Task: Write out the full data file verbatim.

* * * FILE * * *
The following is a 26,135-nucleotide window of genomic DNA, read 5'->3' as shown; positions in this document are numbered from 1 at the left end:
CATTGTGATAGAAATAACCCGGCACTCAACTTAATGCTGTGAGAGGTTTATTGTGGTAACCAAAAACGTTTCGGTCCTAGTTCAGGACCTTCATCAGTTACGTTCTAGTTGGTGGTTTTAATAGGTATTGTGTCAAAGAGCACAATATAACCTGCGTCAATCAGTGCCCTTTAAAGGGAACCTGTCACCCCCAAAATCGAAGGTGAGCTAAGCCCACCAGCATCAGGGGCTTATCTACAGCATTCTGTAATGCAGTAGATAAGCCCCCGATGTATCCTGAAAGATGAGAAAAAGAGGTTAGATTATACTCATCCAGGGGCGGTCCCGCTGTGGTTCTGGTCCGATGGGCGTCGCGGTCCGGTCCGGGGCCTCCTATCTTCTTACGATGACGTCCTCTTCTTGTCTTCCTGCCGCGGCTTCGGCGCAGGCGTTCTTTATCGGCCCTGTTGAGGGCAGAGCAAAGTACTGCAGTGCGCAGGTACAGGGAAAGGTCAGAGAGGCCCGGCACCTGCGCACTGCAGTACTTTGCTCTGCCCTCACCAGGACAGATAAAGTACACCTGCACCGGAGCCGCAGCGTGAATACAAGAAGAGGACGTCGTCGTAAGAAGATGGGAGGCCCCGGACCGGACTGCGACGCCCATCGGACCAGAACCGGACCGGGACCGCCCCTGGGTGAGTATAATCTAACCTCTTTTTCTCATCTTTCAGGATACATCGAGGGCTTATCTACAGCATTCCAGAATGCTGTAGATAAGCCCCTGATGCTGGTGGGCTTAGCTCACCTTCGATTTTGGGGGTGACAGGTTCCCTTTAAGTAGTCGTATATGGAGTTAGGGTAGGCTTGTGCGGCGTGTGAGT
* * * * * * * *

The following is a 26,135-nucleotide window of genomic DNA, read 5'->3' as shown; positions in this document are numbered from 1 at the left end:
CATTGTGATAGAAATAACCCGGCACTCAACTTAATGCTGTGAGAGGTTTATTGTGGTAACCAAAAACGTTTCGGTCCTAGTTCAGGACCTTCATCAGTTACGTTCTAGTTGGTGGTTTTAATAGGTATTGTGTCAAAGAGCACAATATAACCTGCGTCAATCAGTGCCCTTTAAAGGGAACCTGTCACCCCCAAAATCGAAGGTGAGCTAAGCCCACCAGCATCAGGGGCTTATCTACAGCATTCTGTAATGCAGTAGATAAGCCCCCGATGTATCCTGAAAGATGAGAAAAAGAGGTTAGATTATACTCATCCAGGGGCGGTCCCGCTGTGGTTCTGGTCCGATGGGCGTCGCGGTCCGGTCCGGGGCCTCCTATCTTCTTACGATGACGTCCTCTTCTTGTCTTCCTGCCGCGGCTTCGGCGCAGGCGTTCTTTATCGGCCCTGTTGAGGGCAGAGCAAAGTACTGCAGTGCGCAGGTACAGGGAAAGGTCAGAGAGGCCCGGCACCTGCGCACTGCAGTACTTTGCTCTGCCCTCACCAGGACAGATAAAGTACACCTGCACCGGAGCCGCAGCGTGAATACAAGAAGAGGACGTCGTCGTAAGAAGATGGGAGGCCCCGGACCGGACTGCGACGCCCATCGGACCAGAACCGGACCGGGACCGCCCCTGGGTGAGTATAATCTAACCTCTTTTTCTCATCTTTCAGGATACATCGAGGGCTTATCTACAGCATTCCAGAATGCTGTAGATAAGCCCCTGATGCTGGTGGGCTTAGCTCACCTTCGATTTTGGGGGTGACAGGTTCCCTTTAAGTAGTCGTATATGGAGTTAGGGTAGGCTTGTGCGGCGTGTGAGT